WSFS Financial Corporation, the parent company of WSFS Bank, reported an increase in net income from the third quarter, although earnings were down slightly from the fourth quarter of 2020.
The financial services company has been focusing on the recently completed merger with Bryn Mawr Trust on the Main Line.
Zacks Investment Research reported that earnings exceeded its estimates.
Selected quarterly financial results and metrics are below.
|(Dollars in millions, except per share data)||4Q 2021||3Q 2021||4Q 2020|
|Net interest income||$||108.2||$||104.5||$||123.0|
|Total net revenue||154.3||147.1||169.6|
|Recovery of credit losses||(8.1)||(21.3)||(0.9)|
|Net income attributable to WSFS||56.3||54.4||59.8|
|Pre-provision net revenue (PPNR)(1)||63.8||50.7||76.3|
|Earnings per share (diluted)||1.18||1.14||1.20|
|Return on average assets (ROA)||1.45%||1.43%||1.73%|
|Return on average equity (ROE)||11.7||11.3||13.0|
Rodger Levenson, CEO, said, “During the quarter we received the final regulatory approval from the Federal Reserve for our acquisition of Bryn Mawr Trust, and on January 1, 2022 we successfully closed our combination. We remain on track to complete our bank branding and systems conversion in late first quarter of 2022. We warmly welcome our new Associates and Customers to WSFS along with Francis J. Leto, Diego F. Calderin, and Lynn B. McKee to our Board of Directors.
“We exited 2021 with strong momentum. Our 4Q operating results included core ROA of 1.28% and core EPS of $1.04, reflecting the continued strength in our diversified business model including solid results in our fee businesses, a strong capital position, and overall improving credit metrics.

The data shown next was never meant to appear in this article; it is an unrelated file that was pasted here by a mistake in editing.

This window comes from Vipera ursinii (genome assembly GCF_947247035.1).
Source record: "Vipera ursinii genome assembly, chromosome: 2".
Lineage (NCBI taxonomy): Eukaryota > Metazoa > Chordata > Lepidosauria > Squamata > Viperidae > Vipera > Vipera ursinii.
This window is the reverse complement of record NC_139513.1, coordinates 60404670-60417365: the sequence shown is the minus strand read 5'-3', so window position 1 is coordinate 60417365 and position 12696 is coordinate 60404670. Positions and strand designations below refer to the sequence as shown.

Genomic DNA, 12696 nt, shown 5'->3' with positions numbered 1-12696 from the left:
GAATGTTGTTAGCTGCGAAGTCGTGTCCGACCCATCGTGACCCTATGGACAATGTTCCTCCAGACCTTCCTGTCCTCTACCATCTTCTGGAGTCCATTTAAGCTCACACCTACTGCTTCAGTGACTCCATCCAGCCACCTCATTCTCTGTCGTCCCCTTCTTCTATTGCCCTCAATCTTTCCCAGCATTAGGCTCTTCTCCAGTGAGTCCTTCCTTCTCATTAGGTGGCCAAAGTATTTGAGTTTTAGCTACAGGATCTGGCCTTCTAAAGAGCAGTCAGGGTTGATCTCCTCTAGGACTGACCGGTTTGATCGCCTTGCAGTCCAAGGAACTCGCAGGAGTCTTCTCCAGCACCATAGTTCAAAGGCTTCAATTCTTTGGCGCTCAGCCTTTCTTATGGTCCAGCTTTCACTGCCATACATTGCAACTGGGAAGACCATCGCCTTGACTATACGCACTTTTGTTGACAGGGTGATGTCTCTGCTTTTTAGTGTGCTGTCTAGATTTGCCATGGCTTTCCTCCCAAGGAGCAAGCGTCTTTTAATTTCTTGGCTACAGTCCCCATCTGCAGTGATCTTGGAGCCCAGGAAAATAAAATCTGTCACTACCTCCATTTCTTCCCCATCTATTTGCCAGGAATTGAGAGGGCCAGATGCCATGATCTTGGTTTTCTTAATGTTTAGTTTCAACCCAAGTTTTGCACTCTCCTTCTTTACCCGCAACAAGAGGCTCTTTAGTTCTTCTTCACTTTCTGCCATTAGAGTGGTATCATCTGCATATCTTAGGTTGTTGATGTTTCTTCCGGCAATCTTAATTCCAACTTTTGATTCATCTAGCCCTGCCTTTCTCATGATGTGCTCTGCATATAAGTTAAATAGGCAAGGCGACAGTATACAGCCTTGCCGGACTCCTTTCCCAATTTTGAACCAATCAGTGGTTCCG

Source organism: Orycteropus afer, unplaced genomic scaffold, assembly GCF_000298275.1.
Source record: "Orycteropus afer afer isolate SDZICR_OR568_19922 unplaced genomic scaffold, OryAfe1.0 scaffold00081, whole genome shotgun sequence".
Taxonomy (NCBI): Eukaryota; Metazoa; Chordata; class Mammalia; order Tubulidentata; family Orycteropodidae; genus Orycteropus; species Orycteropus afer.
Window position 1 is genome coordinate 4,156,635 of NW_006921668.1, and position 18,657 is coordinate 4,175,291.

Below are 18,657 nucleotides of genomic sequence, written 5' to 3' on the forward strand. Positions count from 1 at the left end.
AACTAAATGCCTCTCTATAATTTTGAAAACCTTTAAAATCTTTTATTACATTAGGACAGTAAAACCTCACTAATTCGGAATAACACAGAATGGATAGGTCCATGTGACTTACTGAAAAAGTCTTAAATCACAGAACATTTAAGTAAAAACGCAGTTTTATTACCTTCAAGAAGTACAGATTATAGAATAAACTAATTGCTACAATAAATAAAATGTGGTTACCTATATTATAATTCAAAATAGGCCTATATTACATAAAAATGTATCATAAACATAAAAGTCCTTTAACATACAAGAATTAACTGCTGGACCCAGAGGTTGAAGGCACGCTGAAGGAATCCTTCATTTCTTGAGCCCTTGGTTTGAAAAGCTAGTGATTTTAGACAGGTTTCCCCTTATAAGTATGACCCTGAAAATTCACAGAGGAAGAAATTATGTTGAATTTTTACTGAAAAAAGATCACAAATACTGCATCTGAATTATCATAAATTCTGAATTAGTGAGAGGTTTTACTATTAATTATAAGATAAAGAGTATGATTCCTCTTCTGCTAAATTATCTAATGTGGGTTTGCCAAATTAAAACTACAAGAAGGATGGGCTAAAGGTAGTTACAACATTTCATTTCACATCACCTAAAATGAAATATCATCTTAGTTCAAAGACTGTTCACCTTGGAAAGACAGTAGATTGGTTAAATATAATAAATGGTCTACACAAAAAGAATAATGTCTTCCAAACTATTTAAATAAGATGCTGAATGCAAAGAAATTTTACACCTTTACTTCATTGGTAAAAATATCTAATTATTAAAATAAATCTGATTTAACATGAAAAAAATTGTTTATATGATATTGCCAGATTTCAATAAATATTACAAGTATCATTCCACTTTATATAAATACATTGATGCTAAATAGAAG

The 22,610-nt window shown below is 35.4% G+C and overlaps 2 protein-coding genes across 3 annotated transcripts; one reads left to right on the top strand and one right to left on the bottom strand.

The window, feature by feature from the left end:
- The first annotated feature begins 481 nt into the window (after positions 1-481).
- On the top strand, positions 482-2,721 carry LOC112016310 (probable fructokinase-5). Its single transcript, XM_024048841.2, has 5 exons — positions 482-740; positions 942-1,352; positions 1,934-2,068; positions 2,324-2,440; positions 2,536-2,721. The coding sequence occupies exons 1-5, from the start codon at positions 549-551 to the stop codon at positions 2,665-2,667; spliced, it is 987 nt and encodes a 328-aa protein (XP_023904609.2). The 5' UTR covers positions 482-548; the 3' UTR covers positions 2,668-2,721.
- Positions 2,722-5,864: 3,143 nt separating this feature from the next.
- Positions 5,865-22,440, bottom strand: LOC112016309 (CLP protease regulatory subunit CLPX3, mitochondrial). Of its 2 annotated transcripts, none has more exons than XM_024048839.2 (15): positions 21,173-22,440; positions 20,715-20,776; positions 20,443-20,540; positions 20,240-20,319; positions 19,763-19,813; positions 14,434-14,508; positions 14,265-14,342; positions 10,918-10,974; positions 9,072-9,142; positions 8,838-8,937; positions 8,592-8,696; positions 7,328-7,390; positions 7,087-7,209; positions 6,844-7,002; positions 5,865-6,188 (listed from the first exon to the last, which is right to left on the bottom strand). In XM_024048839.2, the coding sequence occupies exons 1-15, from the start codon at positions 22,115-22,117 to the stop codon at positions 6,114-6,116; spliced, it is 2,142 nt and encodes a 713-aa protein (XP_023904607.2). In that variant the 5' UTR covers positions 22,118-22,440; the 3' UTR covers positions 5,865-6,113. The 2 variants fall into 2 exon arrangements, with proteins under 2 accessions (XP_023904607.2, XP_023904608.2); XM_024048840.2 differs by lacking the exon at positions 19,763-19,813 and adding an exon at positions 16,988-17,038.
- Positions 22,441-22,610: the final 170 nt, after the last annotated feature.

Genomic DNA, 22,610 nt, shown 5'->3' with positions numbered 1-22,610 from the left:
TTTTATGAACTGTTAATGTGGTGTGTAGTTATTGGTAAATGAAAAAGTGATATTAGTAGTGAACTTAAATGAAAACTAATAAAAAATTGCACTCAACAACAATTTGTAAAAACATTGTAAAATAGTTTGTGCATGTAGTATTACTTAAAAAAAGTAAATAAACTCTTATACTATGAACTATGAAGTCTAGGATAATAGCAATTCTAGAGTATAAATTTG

“As we turn towards 2022, we look forward to integrating Bryn Mawr Trust with our prior investments as we strengthen our position as the premier, locally headquartered bank and wealth management franchise in the Greater Philadelphia and Delaware region.”
Wilmington-based WSFS is the largest bank headquartered in the Delaware Valley but has a small share of the market when compared to larger players like Wells Fargo and PNC. For that reason, regulators had no problem with, the Bryn Mawr merger and before that Beneficial.
The two mergers have doubled the size of WSFS, which plowed some of the overhead cost savings to technology upgrades. Those upgrades are expected to ease the integration of Bryn Mawr.